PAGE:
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The Minister of Finance, Budget, and National Planning, Zainab Ahmed, has revealed that with the Nigerian National Petroleum Company (NNPC) remitting almost zero Naira to the federation, the government can no longer sustain petroleum subsidy cost which currently stands at about ₦250 billion monthly.
Speaking to State House Correspondents on Wednesday shortly after the week’s Federal Executive Council (FEC) meeting which presided over by President Muhammadu Buhari, at the Presidential Villa, Abuja, the Minister insisted that subsidy must be removed by 2022 and replaced with ₦5000-a-month transportation grant to the poorest Nigerians, saying that subsidy was no longer sustainable.
Ahmed said: ‘So the Petroleum Industry Act, has a provision that all petroleum products must be deregulated. And in the 2020 budget, we made a provision to assume that at the maximum by the end of June, we must exit subsidy. So this last FAAC the subsidy cost to the Federation was ₦243 billion. So if we look at a cost of about 250 billion per month, and it has been increasing consistently. So we’re expecting something around ₦120 billion per month from NNPC. And now we’re getting to a point where NNPC is remitting near zero. And if we don’t stop we will get to a point where they will tell you pay me this for managing the fuel provision in the country.
‘So if you take 250 billion times 12 months, that is about ₦3 trillion. If we don’t remove that, that is what it is costing us. This is money that we can use to apply to health and to education.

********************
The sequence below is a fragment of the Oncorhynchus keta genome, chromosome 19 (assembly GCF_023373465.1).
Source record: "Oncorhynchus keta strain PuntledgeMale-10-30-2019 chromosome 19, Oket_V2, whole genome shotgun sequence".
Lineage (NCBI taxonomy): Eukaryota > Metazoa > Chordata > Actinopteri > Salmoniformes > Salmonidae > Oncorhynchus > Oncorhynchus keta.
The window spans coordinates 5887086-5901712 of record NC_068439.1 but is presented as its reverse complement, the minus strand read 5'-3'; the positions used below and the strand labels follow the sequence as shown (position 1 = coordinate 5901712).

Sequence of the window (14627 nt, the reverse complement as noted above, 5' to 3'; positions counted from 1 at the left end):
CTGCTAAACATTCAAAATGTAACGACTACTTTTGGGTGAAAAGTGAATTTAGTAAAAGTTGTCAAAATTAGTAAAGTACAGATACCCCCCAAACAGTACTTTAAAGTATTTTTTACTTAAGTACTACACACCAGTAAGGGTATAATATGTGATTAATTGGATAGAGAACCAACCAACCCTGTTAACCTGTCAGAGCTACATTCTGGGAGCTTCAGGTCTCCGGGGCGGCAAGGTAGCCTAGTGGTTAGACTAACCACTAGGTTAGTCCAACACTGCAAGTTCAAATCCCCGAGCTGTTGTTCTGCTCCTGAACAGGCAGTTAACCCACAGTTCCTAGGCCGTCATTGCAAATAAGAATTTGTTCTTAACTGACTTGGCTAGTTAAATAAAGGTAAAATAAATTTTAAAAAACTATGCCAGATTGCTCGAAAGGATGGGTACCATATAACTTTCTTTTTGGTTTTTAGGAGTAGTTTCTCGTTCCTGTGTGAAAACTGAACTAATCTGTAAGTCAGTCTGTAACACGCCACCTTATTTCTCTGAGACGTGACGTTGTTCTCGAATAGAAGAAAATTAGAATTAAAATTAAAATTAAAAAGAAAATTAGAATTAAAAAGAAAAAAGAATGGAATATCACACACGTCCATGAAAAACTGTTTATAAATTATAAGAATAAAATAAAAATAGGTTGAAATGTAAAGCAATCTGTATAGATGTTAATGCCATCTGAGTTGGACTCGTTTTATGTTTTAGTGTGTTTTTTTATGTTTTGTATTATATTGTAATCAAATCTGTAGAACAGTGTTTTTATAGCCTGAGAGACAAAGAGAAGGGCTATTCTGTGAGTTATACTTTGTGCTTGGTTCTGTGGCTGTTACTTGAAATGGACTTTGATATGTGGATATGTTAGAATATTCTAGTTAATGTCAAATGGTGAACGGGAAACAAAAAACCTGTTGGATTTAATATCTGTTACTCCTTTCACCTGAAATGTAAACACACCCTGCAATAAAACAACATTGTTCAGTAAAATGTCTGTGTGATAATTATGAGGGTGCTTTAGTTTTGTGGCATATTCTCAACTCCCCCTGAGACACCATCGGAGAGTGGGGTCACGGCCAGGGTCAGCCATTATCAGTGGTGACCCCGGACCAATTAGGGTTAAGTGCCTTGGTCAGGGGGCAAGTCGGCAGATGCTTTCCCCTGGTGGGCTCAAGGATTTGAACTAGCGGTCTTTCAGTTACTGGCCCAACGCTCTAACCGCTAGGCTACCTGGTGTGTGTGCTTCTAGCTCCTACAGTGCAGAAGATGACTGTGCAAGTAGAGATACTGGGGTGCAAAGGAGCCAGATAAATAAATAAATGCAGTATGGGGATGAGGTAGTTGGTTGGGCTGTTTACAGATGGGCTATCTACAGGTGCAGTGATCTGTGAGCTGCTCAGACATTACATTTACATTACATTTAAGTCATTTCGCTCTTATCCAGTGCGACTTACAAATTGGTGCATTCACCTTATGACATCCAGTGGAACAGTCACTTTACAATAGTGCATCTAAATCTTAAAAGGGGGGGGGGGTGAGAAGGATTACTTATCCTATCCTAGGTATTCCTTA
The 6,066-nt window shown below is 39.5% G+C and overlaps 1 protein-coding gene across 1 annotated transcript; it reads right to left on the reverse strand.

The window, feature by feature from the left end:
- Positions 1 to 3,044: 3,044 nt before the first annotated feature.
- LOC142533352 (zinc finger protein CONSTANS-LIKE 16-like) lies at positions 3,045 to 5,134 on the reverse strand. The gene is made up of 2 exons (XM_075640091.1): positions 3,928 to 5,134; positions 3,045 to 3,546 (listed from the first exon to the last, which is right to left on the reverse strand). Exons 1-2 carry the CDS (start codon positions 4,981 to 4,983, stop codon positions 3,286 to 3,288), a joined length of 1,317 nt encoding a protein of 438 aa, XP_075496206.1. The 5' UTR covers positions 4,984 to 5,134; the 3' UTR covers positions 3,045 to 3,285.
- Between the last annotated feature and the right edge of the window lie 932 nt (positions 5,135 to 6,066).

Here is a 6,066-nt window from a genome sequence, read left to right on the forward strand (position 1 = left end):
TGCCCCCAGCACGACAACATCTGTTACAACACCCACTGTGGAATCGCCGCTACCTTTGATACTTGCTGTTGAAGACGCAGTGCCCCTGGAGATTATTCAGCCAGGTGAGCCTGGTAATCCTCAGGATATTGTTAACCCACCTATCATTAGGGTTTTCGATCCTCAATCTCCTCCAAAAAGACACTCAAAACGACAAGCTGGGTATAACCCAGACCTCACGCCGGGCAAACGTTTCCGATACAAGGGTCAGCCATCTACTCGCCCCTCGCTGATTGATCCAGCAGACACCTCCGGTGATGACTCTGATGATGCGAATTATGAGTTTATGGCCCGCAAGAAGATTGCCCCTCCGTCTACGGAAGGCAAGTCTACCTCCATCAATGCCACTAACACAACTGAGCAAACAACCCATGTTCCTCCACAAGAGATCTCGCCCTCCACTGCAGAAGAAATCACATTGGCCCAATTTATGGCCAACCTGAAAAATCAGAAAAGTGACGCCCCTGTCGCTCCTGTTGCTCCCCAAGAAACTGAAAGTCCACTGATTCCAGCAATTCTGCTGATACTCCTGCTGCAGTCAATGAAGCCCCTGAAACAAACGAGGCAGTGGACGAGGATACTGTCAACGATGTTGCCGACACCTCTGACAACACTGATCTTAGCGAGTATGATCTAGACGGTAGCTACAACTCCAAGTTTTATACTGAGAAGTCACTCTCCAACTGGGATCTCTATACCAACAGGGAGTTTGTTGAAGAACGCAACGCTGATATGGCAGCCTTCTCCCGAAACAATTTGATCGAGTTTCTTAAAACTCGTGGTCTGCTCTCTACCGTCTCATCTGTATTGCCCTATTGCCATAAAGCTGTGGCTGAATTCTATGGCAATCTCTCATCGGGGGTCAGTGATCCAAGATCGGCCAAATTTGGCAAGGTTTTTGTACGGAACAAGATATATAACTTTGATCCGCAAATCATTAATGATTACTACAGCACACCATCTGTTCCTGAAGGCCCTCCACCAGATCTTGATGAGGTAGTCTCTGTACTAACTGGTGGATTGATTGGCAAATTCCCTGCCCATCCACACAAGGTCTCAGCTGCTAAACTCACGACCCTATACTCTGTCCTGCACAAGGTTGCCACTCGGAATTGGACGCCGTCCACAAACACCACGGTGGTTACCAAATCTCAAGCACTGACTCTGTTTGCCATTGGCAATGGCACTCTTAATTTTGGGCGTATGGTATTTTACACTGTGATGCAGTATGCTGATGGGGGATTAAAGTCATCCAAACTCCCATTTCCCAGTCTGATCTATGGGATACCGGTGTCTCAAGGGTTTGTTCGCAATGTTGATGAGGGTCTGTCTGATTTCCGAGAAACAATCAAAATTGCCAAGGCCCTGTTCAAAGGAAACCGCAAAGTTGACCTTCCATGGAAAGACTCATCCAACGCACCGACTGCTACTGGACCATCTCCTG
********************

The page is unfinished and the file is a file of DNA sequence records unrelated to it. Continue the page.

‘The intervention we want to provide, it’s for between 20 to 40 million people and there is still a lot of work going on. We have a committee that is chaired by His Excellency the Vice President, state governors and a few of us ministers as members. So we have to have a landing as to the exact number between 20 to 40 million.
‘We already agreed it will be ₦5000 and we have also agreed that the remittances have to be done digitally. So the e-naria will help, but also so are the various payment platforms that are currently available. What we will not do is paying people in cash. So the transfers that people will receive through one kind of electronic money or the other and it’s meant to be for a period of six, nine or 12 months. So these are things that we are still in negotiation because it’s still money that would have to come from the Federation account. So everybody that is a member of FAAC will have to agree on the numbers. The maximum will be 12 months, the minimum will be will be six months.’
Ahmed also noted that the impact of the economic growth being recorded will not be felt until it surpasses the population growth rate.
She said she briefed that council on the third-quarter GDP report for 2021 which was released on Thursday last week by the National Bureau of Statistics, affirmed that the result shows an improvement from the contraction that we witnessed in 2020.
Asked quizzed on why the growth does not impact on Nigerians, she said: ‘Let me say that, again, the Nigeria economy is growing. And right now we witnessed, four consecutive quarters of GDP growth. We also said that we aspire to continue to push this growth to the point where the growth supersedes the growth in our population, because that’s the time that people will actually feel the benefits.
‘So, we’re pushing the bar at the third quarter of 2021. The average annual growth is now 3.3%. Our population growth is roughly about 3.2%. So, we still need to do a lot more for people to feel this. But the fact that the service sector is not in positive territory, it also means that people will actually begin to feel the difference, because it is the service sector that has the first direct impact on people.’
The minister recalled that Nigeria had negative growth in Q2 and Q3 2020, noting: ‘We entered into a recession technically and then exited recession by the fourth quarter of 2020.
AFRICA DAILY NEWS, NEW YORK